How Well-Intentioned Users Can Become Victims of Piracy
Not all software misuse is malicious. Often times end-users may not even be aware that the software they are using is unlicensed. These accidental software pirates want to be in compliance and often believe they have a genuine copy of the software and are using it properly.
Digital distribution of software has made it easier and more efficient for counterfeiters and pirates to get unlicensed software into the hands of the end-user.
As Alex Kochis discussed in our recent webinar “Finding Software Pirates Who Will Pay,” when searching to purchase a license for a product (or even find a discounted version), it’s often hard to distinguish the genuine from the counterfeit. In the example to the right, the search results for the popular “Adobe Acrobat 11 full version” shows that more than half of the first page results (both paid and organic) are products being sold by counterfeiters. Although there are some listings for free versions, there are also listings for products being sold at or near the retail price of the product. It’s easy for customers to fall into the trap of obtaining an unlicensed product.
Are you a bargain shopper? I know I love a great deal. Maybe you saw a great deal on eBay for that desktop productivity solution you wanted. Bargain shopping for software can lead to misuse as software counterfeiters have become so sophisticated that it is hard to tell the legitimate copies from the fake.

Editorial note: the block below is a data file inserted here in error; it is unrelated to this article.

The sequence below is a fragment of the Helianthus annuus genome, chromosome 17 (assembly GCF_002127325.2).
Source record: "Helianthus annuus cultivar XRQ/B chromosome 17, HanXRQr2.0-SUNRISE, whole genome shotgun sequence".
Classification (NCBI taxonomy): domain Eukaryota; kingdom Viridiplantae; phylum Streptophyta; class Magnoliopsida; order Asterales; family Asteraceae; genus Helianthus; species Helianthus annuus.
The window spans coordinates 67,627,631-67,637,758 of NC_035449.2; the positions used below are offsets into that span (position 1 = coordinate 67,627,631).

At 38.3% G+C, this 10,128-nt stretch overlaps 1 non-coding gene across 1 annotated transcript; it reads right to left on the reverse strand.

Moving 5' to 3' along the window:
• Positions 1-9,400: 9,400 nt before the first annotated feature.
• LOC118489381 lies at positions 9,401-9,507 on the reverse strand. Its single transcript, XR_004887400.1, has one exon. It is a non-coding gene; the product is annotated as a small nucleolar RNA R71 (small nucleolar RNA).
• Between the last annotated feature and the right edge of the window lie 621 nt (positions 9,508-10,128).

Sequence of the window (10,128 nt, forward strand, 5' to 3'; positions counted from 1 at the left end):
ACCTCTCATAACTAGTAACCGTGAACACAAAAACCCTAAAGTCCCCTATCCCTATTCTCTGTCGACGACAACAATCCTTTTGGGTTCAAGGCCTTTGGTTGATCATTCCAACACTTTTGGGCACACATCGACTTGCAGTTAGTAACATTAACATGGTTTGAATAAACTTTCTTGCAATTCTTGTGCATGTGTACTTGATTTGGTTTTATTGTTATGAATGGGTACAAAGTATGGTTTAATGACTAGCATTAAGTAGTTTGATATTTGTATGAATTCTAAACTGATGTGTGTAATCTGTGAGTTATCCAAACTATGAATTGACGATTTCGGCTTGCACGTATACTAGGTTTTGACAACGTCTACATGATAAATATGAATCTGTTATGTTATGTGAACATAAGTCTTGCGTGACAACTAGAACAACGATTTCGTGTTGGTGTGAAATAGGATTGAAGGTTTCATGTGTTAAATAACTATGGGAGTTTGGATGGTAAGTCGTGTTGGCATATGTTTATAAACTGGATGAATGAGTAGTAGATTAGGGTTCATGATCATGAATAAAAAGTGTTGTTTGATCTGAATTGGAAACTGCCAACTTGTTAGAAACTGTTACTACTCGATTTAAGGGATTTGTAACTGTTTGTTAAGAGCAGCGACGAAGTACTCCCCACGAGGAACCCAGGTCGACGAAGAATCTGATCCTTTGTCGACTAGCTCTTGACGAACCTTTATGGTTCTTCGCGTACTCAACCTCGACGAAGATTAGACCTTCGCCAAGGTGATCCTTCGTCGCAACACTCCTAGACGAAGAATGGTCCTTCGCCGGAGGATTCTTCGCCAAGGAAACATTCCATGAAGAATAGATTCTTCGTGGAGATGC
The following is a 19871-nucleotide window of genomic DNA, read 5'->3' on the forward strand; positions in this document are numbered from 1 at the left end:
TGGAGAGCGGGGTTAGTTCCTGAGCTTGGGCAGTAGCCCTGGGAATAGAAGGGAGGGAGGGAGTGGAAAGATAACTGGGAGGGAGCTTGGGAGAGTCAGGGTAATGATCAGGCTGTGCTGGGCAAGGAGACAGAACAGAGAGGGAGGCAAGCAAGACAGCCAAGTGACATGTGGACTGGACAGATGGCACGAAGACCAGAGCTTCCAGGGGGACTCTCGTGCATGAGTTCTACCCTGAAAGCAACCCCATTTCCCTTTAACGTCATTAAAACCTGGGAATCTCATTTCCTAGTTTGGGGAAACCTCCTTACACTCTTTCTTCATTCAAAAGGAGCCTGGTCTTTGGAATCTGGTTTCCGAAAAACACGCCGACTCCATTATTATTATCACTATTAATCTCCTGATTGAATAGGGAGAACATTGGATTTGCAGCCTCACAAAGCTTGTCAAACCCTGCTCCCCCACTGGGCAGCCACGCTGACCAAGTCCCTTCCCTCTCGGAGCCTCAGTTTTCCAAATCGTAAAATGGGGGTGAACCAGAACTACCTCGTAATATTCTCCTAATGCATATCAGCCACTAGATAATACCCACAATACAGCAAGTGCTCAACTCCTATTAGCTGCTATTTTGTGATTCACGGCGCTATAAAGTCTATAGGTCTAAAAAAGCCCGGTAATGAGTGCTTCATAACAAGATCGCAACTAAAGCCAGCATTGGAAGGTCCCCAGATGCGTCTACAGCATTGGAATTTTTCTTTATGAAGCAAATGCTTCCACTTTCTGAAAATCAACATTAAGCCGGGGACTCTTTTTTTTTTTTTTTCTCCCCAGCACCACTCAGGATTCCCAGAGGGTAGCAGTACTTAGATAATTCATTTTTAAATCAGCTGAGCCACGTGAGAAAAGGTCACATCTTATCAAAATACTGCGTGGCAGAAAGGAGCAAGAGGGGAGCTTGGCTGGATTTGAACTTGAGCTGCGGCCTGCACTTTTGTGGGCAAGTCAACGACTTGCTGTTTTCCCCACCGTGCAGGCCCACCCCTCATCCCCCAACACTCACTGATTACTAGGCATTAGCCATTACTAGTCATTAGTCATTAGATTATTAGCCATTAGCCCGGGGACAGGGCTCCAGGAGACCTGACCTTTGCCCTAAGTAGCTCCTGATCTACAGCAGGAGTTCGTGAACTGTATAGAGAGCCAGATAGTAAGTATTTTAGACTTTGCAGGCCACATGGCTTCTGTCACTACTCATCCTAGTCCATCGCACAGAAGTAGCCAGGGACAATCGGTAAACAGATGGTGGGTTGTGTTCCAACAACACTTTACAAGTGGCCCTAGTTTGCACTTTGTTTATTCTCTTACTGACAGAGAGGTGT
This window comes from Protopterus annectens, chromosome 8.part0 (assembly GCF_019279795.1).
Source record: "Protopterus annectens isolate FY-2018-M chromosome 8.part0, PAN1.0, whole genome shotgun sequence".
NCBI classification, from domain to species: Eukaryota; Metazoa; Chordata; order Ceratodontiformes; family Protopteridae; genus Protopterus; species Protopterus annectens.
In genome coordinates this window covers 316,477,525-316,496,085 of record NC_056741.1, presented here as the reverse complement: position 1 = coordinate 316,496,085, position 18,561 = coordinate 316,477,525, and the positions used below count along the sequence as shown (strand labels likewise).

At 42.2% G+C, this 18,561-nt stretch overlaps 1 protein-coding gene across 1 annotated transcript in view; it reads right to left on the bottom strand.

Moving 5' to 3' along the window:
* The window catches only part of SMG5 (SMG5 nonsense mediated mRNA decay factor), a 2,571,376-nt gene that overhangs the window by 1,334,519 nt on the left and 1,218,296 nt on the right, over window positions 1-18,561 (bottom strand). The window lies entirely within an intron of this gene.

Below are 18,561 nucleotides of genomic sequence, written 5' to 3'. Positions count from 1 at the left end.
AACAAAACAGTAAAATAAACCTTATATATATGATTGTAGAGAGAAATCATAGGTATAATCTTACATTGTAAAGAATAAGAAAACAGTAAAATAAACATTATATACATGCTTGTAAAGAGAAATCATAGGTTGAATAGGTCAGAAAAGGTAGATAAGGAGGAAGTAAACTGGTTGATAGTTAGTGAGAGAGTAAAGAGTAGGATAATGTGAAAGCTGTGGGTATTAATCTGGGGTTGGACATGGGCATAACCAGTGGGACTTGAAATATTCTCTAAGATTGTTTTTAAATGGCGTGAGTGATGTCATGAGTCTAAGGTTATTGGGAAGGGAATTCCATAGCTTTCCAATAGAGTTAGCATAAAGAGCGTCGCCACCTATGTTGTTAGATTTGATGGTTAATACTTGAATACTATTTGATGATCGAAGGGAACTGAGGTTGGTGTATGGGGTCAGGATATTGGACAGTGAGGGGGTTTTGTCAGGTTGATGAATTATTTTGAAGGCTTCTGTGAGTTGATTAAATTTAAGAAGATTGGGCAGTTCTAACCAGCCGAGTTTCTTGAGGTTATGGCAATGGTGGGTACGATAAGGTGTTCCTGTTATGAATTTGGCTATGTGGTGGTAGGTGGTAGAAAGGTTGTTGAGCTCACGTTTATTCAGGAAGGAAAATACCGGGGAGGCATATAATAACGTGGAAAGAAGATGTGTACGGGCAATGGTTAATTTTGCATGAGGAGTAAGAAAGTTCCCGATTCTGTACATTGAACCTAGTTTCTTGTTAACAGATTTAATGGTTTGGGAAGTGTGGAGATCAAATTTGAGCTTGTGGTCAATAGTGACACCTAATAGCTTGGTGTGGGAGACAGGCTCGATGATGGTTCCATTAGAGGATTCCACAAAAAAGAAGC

You may be able to spot the counterfeit versions, but could your mom? How about your Uncle Fred who is always calling you for tech support?
Misunderstanding License Terms
In many cases, the software being used was legitimately purchased, but could be used beyond the scope of the license agreement. You know when someone purchases a software license and they get to that big long page with all those words that they don’t read, but instead just click “Yes, I accept?” Those are the terms of the end-user license agreement (EULA), a contract between the licensor and the purchaser, establishing the purchaser’s right to use the software. Violation of the EULA can lead to software misuse.
A common example of this type of misuse is overuse, where the end-user has installed the software on more machines than the license agreement allows. An employee at your company is working on a project at the office and decides to take that work home with them, but they need that software to complete the project. So they copy the installer file onto a flash drive, bring it home and install the software on their home computer. Seems innocent enough, but it is another example of overuse. If a company has only purchased a single copy of the software and it is being installed on multiple computers, they are violating the license agreement.
It’s not surprising that end-users can get confused when purchasing software, but the good news for software vendors is that although these accidental software pirates may be in violation of their license agreements, they are keen to be compliant. They are not maliciously stealing your product, they are truly victims of piracy and have a willingness and means to pay for the software, once they are notified. Your job as the software vendor is segmenting and targeting these users with a conversion program to get them to become happy, paying customers.